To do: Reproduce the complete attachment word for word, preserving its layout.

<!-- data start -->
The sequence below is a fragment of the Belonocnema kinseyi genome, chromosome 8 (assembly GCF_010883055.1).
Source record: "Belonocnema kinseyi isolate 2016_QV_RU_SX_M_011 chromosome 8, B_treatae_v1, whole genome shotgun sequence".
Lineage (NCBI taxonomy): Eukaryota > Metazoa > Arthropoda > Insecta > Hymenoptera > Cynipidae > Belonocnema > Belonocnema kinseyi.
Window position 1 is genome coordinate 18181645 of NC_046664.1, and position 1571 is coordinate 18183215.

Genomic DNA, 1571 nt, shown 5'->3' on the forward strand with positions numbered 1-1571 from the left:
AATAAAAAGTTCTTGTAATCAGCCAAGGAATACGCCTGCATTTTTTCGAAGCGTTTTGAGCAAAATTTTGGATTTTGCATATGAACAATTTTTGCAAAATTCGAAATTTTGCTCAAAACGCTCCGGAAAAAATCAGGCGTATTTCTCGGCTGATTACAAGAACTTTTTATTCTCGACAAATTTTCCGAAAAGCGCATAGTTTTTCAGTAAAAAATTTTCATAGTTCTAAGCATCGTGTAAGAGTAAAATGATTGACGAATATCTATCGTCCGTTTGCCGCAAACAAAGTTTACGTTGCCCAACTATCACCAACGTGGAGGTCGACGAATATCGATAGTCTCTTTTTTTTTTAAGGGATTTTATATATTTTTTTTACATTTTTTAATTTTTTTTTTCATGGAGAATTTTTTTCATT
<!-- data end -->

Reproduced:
The sequence below is a fragment of the Belonocnema kinseyi genome, chromosome 8 (assembly GCF_010883055.1).
Source record: "Belonocnema kinseyi isolate 2016_QV_RU_SX_M_011 chromosome 8, B_treatae_v1, whole genome shotgun sequence".
Lineage (NCBI taxonomy): Eukaryota > Metazoa > Arthropoda > Insecta > Hymenoptera > Cynipidae > Belonocnema > Belonocnema kinseyi.
Window position 1 is genome coordinate 18181645 of NC_046664.1, and position 1571 is coordinate 18183215.

Genomic DNA, 1571 nt, shown 5'->3' on the forward strand with positions numbered 1-1571 from the left:
AATAAAAAGTTCTTGTAATCAGCCAAGGAATACGCCTGCATTTTTTCGAAGCGTTTTGAGCAAAATTTTGGATTTTGCATATGAACAATTTTTGCAAAATTCGAAATTTTGCTCAAAACGCTCCGGAAAAAATCAGGCGTATTTCTCGGCTGATTACAAGAACTTTTTATTCTCGACAAATTTTCCGAAAAGCGCATAGTTTTTCAGTAAAAAATTTTCATAGTTCTAAGCATCGTGTAAGAGTAAAATGATTGACGAATATCTATCGTCCGTTTGCCGCAAACAAAGTTTACGTTGCCCAACTATCACCAACGTGGAGGTCGACGAATATCGATAGTCTCTTTTTTTTTTAAGGGATTTTATATATTTTTTTTACATTTTTTAATTTTTTTTTTCATGGAGAATTTTTTTCATT